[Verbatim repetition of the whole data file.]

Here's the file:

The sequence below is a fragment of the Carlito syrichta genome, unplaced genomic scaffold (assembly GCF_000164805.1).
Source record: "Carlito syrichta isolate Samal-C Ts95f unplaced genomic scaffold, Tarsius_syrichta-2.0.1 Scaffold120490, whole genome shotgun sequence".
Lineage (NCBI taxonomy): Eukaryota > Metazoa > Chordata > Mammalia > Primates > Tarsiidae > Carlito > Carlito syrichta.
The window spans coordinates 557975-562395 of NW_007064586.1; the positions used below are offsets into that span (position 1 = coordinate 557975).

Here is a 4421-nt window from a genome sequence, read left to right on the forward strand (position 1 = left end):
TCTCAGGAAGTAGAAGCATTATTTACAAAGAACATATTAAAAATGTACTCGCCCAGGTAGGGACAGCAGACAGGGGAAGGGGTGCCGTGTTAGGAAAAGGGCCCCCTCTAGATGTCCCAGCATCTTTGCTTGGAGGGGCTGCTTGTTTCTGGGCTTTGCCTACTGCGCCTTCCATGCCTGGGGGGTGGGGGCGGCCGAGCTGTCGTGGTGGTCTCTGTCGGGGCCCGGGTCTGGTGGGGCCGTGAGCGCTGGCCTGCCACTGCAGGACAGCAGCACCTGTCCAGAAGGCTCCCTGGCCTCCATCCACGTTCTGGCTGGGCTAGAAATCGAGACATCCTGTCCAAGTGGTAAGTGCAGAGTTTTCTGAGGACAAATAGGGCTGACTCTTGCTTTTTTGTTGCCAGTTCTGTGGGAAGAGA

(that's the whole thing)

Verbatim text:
The sequence below is a fragment of the Carlito syrichta genome, unplaced genomic scaffold (assembly GCF_000164805.1).
Source record: "Carlito syrichta isolate Samal-C Ts95f unplaced genomic scaffold, Tarsius_syrichta-2.0.1 Scaffold120490, whole genome shotgun sequence".
Lineage (NCBI taxonomy): Eukaryota > Metazoa > Chordata > Mammalia > Primates > Tarsiidae > Carlito > Carlito syrichta.
The window spans coordinates 557975-562395 of NW_007064586.1; the positions used below are offsets into that span (position 1 = coordinate 557975).

Here is a 4421-nt window from a genome sequence, read left to right on the forward strand (position 1 = left end):
TCTCAGGAAGTAGAAGCATTATTTACAAAGAACATATTAAAAATGTACTCGCCCAGGTAGGGACAGCAGACAGGGGAAGGGGTGCCGTGTTAGGAAAAGGGCCCCCTCTAGATGTCCCAGCATCTTTGCTTGGAGGGGCTGCTTGTTTCTGGGCTTTGCCTACTGCGCCTTCCATGCCTGGGGGGTGGGGGCGGCCGAGCTGTCGTGGTGGTCTCTGTCGGGGCCCGGGTCTGGTGGGGCCGTGAGCGCTGGCCTGCCACTGCAGGACAGCAGCACCTGTCCAGAAGGCTCCCTGGCCTCCATCCACGTTCTGGCTGGGCTAGAAATCGAGACATCCTGTCCAAGTGGTAAGTGCAGAGTTTTCTGAGGACAAATAGGGCTGACTCTTGCTTTTTTGTTGCCAGTTCTGTGGGAAGAGA